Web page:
DaVinci Construction Company has also agreed to a compliance plan with the Attorney General??s office. After investigation of their practices at the AvalonBay project in Lexington. F.A. Construction of Revere was cited for violations at the Lexington Project. C&K Subcontractors of Fairfax, Virginia was cited for failing to provide records for inspection in regards to their work on the Hingham job.
The investigation was the result of a referral given to the Governor??s Joint Task Force on the Underground Economy and Employee Misclassification.
AvalonBay has long been under scrutiny for the way subcontractors on their sites conduct business. In late 2006, OSHA levied massive fines for safety violations on several cites in the region, but then rescinded them. Only months later, a worker on the Woburn site was killed in a fall resulting from dangerous conditions similar to the ones that had earned the fines.
Conn AG supports workers in suit against National Carpentry Connecticut Attorney General Richard Blumenthal yesterday joined immigrant workers who are suing National Carpentry to recover thousands of dollars in wages they are owed. Thirty-four workers were not properly paid for work they performed for National on a luxury condo development in Stamford.
NERCC Organizers in several states have been watching and chasing National Carpentry in an attempt to protect workers and companies doing business with National. In the last decade, they have been one of the largest nonunion woodframe contractors in the region, but with very shady business practices. They have been a subcontractor for Avalon Bay, one of the largest residential developers in the country. The company has taken advantage of the "coyote" system to hire and move crews of easily exploitable immigrant workers. Workers are hired through various layers in an attempt to shield National from employer responsibilities.
In addition to their hiring and payment practices, the company has a troubling record when it comes to safety. In 2007, Oscar Pintado, a National Carpentry employee working on an Avalon Bay job in Woburn, fell 45 feet down and elevator shaft and was killed. National essentially disavowed Pintado, claiming he worked for another subcontractor. The fall was a result of inadequate safety procedures and came not long after OSHA had issued significant fines against the company for similar violations on another job in the area.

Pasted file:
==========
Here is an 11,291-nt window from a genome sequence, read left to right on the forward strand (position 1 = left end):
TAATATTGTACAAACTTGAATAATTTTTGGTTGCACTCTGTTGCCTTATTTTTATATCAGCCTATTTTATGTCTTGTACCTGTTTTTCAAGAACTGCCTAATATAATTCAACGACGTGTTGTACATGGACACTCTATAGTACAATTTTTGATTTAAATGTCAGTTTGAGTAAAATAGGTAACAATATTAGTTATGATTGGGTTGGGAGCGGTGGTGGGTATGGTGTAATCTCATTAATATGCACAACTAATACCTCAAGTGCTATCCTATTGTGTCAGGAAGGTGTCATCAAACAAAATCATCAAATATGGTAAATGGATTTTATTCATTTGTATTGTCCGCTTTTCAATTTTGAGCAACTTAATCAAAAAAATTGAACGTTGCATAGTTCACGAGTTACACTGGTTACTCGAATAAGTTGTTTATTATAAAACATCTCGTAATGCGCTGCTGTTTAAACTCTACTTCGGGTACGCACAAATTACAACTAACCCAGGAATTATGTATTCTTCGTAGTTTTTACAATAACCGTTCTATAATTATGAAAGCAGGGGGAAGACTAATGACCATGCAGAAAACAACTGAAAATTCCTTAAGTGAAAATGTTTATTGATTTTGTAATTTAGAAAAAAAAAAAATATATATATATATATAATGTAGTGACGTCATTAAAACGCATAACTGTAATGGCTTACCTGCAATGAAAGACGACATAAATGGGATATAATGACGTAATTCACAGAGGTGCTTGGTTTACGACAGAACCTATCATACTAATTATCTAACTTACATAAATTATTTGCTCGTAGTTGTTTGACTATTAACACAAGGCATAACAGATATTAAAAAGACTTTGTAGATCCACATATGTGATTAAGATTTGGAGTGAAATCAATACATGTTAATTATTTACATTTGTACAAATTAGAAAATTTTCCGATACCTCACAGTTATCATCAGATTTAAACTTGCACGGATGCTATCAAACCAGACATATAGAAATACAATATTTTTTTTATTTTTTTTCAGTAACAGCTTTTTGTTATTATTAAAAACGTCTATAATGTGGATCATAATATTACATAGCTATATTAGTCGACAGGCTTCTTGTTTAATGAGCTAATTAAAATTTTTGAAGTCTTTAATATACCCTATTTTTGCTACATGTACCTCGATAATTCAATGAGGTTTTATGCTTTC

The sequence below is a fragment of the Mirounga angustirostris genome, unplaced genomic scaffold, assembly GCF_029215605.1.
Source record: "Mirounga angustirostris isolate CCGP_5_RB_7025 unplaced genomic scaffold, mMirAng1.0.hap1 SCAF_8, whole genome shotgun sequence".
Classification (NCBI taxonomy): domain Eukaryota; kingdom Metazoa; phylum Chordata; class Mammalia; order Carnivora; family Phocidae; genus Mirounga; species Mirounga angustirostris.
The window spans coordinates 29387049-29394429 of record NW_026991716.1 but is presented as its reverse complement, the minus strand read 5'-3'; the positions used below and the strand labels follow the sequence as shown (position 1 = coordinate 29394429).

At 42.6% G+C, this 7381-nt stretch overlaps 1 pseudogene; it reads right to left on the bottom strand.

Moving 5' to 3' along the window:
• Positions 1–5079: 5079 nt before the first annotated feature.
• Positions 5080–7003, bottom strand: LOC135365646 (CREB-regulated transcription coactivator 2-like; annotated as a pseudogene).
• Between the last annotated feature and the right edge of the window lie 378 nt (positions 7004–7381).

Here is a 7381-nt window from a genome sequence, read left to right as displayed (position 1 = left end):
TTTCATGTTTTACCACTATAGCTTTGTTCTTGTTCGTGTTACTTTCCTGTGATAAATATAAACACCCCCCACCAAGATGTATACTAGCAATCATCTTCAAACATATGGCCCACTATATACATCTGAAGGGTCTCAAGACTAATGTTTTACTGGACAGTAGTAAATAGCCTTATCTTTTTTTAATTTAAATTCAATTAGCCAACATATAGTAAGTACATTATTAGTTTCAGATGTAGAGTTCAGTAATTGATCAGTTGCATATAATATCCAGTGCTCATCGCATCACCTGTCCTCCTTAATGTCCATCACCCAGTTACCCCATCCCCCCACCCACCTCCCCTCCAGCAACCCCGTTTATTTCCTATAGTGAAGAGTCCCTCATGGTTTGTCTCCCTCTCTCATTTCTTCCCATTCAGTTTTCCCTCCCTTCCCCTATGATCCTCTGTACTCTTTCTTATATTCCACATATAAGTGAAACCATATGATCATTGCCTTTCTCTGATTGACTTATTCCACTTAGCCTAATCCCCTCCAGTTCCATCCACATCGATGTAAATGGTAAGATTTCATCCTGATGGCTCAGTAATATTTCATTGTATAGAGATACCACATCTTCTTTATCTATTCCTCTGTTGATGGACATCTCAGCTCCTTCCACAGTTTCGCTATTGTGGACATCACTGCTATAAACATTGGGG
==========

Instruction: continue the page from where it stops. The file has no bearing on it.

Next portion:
The Connecticut Department of Labor has been investigating the company since last year and has issued several Stop Work orders for the company??s failure to meet legal requirements. John Kirk, owner of National Carpentry, also faces unrelated criminal charges stemming from an assault on the Stamford jobsite.
At a press conference with the workers yesterday, Blumenthal said:
"Today's action requires courage and integrity by immigrants, overcoming fears about their own safety and security, to report wrongdoing. Whether or not they were actually undocumented, their employer perceived them as vulnerable and thought they could be exploited.
"The employer egregiously exploited its workers, hopeful or certain that they would be reluctant to report abuse for fear of retaliation or other consequences. Despite its promises, this company paid its workers less -- and sometimes nothing at all -- for physically draining 70-hour work weeks.
"These reprehensible practices allegedly jeopardized lives and livelihood -- denying hundreds of workers fair wages and employment opportunities. My office is working closely with state labor officials, who share my concerns, to prepare appropriate state action.
"Even if employees are undocumented, they are still protected by state and federal laws that require fair treatment of employees. We will fight vigorously to uphold the law in this case -- and others when employers prey on vulnerable men and women. Substandard pay or working conditions for some workers affects all workplaces."
A full press release from the Attorney General??s office can be read here.
A story appeared today in the New Haven Register about NERCC Carpenters demonstrating in front of an Avalon Bay project in Connecticut. This major developer has chosen to turn a blind eye to the exploitation and abuse of immigrant workers in the construction industry; even when it happens on their own job sites.
The company would have people believe that all is well and they take care of any problems that arise on their job sites. Perhaps Mr. Kinter, from Avalon Bay, would like to explain why there were 10 Stop Worker Orders issued on their site by Connecticut state authorities.
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A few saturdays ago, the Boston Herald ran a prominent story about recent activity by the union to highlight problems associated with Avalon Bay projects. The union has been demonstrating in front of an Avalon Bay project in Hingham, educating the public there about the misclassification of workers on Avalon Bay sites. They are also talking about numerous OSHA safety violations on Avalon Bay sites connected to fall safety that generated citations. Fines were issued just months before a worker was killed in a fall on an Avalon Bay site.